Hugo Vankelecom Pages 36 - 71 ( 36 )
The pituitary gland represents the organism's endocrine hub, integrating central and peripheral inputs to generate the appropriate hormonal signals that govern key physiological processes. To meet the changing endocrine demands, the gland has to flexibly remodel its hormone-producing cell compartment. Mechanisms underlying pituitary cellular plasticity, as well as homeostatic turnover, are poorly understood. Similar to other tissues, resident stem cells may participate in the generation of newborn cells. Although in the past recurrently postulated to exist, pituitary stem cells remained obscure until the quest recently regained momentum, resulting in a surge of studies that designated very strong candidates for the stem/progenitor cell position. The cells identified express stem cell-associated markers and signaling factors, as well as transcriptional regulators that play essential roles during pituitary embryogenesis. They exhibit the stem cell properties of multilineage differentiation and prominent efflux capacity (“side population” phenotype), and display a topographical pattern reminiscent of niche-like configurations. Yet, the stem cell tenet of long-term self-renewal remains to be unequivocally demonstrated. Taken together, pituitary stem cells commence to drop their mask. While their “face gradually becomes visible, the “character” they play in the pituitary awaits further disclosure. The aim of this review is to highlight the recent progress in pituitary stem/progenitor cell identification by sketching the historical context, describing the new findings with inclusion of critical and cautionary reflections, proposing a tentative stem/progenitor cell model, and pointing out remaining gaps and challenges. The recent acceleration in pituitary stem cell research may announce an exciting era in this endocrine field.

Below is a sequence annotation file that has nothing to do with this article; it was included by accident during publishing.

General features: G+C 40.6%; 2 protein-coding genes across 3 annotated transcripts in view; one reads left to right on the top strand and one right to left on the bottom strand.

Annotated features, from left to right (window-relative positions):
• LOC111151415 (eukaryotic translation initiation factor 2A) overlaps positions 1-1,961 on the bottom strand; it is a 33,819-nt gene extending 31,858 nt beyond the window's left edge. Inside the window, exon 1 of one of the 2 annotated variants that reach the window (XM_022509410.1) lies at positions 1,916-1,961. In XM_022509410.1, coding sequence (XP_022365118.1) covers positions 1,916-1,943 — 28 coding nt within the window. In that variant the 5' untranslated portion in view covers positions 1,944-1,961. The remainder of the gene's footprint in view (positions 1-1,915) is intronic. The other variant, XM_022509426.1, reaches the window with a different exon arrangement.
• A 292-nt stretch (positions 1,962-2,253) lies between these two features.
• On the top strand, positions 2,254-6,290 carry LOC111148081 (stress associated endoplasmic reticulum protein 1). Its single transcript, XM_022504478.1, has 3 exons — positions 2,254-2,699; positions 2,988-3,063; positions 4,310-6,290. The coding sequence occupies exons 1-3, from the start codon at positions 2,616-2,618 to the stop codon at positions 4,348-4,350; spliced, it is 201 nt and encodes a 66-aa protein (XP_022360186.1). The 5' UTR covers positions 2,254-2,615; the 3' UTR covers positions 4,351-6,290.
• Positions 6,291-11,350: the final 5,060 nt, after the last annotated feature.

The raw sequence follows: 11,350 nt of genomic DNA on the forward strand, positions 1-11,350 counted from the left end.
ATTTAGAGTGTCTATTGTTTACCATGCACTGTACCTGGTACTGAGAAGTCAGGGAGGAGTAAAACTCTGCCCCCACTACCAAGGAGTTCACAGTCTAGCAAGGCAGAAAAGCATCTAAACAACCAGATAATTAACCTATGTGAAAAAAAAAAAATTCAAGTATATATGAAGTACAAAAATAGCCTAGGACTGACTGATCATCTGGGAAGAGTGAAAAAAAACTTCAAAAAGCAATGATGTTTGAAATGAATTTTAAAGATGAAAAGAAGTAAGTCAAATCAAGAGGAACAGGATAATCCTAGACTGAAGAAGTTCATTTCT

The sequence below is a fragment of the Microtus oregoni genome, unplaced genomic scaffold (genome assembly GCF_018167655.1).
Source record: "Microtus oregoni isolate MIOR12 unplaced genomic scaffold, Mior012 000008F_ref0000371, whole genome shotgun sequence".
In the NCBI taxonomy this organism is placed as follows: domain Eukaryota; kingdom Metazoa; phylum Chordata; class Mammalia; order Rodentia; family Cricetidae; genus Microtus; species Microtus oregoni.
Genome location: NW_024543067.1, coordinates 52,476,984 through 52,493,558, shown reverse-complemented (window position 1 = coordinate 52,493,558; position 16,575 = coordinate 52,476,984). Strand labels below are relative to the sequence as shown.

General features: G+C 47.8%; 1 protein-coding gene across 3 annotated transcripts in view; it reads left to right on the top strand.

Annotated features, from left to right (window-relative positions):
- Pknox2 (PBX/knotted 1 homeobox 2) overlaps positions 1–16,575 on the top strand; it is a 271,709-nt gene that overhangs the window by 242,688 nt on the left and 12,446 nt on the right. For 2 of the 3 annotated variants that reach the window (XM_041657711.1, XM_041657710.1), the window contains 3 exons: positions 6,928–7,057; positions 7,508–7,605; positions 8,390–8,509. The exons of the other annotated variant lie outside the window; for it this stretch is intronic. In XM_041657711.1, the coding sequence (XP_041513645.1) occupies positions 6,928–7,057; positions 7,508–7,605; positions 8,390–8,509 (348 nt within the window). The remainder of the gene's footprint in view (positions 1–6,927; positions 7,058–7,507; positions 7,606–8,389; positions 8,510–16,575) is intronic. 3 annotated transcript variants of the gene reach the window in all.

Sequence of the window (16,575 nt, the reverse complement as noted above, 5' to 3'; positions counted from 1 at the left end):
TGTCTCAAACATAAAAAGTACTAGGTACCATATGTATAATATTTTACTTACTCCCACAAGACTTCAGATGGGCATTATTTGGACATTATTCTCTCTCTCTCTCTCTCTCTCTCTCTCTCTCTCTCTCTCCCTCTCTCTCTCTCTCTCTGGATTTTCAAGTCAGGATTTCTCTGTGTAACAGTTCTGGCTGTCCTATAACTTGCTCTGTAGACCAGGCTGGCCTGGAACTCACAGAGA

Pituitary, stem cells, progenitor cells, Sox2, embryonic phenotype, cancer stem cells, side population, pituitary adenoma, hypothalamic nuclei, neurohypophysis
Laboratory of Tissue Plasticity, Department of Molecular Cell Biology, University of Leuven (K.U.Leuven), Campus Gasthuisberg O, Herestraat 49, B-3000 Leuven, Belgium.